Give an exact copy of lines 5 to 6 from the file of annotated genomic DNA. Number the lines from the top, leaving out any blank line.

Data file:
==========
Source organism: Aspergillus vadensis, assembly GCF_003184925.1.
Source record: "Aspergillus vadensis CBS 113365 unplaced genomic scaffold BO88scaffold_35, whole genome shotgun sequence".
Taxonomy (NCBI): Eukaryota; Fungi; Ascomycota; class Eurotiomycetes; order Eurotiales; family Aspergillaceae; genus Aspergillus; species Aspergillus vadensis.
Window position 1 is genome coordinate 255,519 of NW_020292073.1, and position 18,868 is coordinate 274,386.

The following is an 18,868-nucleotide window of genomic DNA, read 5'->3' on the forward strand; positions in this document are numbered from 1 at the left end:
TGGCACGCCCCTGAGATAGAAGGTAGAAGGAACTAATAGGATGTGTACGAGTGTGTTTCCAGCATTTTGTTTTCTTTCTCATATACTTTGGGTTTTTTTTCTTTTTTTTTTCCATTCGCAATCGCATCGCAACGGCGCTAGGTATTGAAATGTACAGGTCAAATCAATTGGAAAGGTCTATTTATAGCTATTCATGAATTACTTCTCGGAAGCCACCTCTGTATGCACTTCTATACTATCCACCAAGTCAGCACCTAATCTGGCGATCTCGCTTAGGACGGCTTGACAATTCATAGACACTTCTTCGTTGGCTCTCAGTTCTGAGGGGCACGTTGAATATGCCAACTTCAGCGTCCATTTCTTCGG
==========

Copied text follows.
The following is an 18,868-nucleotide window of genomic DNA, read 5'->3' on the forward strand; positions in this document are numbered from 1 at the left end:
TGGCACGCCCCTGAGATAGAAGGTAGAAGGAACTAATAGGATGTGTACGAGTGTGTTTCCAGCATTTTGTTTTCTTTCTCATATACTTTGGGTTTTTTTTCTTTTTTTTTTCCATTCGCAATCGCATCGCAACGGCGCTAGGTATTGAAATGTACAGGTCAAATCAATTGGAAAGGTCTATTTATAGCTATTCATGAATTACTTCTCGGAAGCCACCTCTGTATGCACTTCTATACTATCCACCAAGTCAGCACCTAATCTGGCGATCTCGCTTAGGACGGCTTGACAATTCATAGACACTTCTTCGTTGGCTCTCAGTTCTGAGGGGCACGTTGAATATGCCAACTTCAGCGTCCATTTCTTCGG